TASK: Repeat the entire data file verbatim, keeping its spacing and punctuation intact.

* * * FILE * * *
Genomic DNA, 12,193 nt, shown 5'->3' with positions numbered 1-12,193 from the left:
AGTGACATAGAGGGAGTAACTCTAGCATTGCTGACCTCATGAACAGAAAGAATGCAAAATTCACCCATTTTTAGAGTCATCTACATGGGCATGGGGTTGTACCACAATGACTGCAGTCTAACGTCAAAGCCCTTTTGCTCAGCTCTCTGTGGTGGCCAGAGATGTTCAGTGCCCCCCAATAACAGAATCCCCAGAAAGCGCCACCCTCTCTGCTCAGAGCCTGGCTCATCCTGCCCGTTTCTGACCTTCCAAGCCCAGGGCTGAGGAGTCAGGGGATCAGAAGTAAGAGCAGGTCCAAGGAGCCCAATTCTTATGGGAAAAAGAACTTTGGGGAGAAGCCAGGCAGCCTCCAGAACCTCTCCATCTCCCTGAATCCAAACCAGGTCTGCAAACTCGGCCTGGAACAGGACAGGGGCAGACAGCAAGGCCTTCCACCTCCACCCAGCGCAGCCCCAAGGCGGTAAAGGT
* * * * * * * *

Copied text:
Genomic DNA, 12,193 nt, shown 5'->3' with positions numbered 1-12,193 from the left:
AGTGACATAGAGGGAGTAACTCTAGCATTGCTGACCTCATGAACAGAAAGAATGCAAAATTCACCCATTTTTAGAGTCATCTACATGGGCATGGGGTTGTACCACAATGACTGCAGTCTAACGTCAAAGCCCTTTTGCTCAGCTCTCTGTGGTGGCCAGAGATGTTCAGTGCCCCCCAATAACAGAATCCCCAGAAAGCGCCACCCTCTCTGCTCAGAGCCTGGCTCATCCTGCCCGTTTCTGACCTTCCAAGCCCAGGGCTGAGGAGTCAGGGGATCAGAAGTAAGAGCAGGTCCAAGGAGCCCAATTCTTATGGGAAAAAGAACTTTGGGGAGAAGCCAGGCAGCCTCCAGAACCTCTCCATCTCCCTGAATCCAAACCAGGTCTGCAAACTCGGCCTGGAACAGGACAGGGGCAGACAGCAAGGCCTTCCACCTCCACCCAGCGCAGCCCCAAGGCGGTAAAGGT